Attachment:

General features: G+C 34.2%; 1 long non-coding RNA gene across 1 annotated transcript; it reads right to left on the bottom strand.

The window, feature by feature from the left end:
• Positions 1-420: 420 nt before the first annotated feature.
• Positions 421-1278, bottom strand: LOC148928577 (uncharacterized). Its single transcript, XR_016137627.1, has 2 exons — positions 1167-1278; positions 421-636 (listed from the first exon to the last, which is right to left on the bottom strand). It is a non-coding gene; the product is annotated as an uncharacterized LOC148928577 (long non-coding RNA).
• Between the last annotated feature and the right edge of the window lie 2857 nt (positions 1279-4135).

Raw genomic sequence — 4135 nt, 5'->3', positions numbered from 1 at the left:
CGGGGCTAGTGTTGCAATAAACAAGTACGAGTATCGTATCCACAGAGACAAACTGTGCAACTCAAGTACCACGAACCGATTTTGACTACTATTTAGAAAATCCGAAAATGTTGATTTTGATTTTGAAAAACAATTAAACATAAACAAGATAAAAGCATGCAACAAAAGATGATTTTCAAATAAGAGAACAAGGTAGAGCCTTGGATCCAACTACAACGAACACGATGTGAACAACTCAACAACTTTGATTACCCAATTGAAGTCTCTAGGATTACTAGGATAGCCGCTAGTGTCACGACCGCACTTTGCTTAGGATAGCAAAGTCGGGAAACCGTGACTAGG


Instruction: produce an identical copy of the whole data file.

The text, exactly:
General features: G+C 34.2%; 1 long non-coding RNA gene across 1 annotated transcript; it reads right to left on the bottom strand.

The window, feature by feature from the left end:
• Positions 1-420: 420 nt before the first annotated feature.
• Positions 421-1278, bottom strand: LOC148928577 (uncharacterized). Its single transcript, XR_016137627.1, has 2 exons — positions 1167-1278; positions 421-636 (listed from the first exon to the last, which is right to left on the bottom strand). It is a non-coding gene; the product is annotated as an uncharacterized LOC148928577 (long non-coding RNA).
• Between the last annotated feature and the right edge of the window lie 2857 nt (positions 1279-4135).

Raw genomic sequence — 4135 nt, 5'->3', positions numbered from 1 at the left:
CGGGGCTAGTGTTGCAATAAACAAGTACGAGTATCGTATCCACAGAGACAAACTGTGCAACTCAAGTACCACGAACCGATTTTGACTACTATTTAGAAAATCCGAAAATGTTGATTTTGATTTTGAAAAACAATTAAACATAAACAAGATAAAAGCATGCAACAAAAGATGATTTTCAAATAAGAGAACAAGGTAGAGCCTTGGATCCAACTACAACGAACACGATGTGAACAACTCAACAACTTTGATTACCCAATTGAAGTCTCTAGGATTACTAGGATAGCCGCTAGTGTCACGACCGCACTTTGCTTAGGATAGCAAAGTCGGGAAACCGTGACTAGG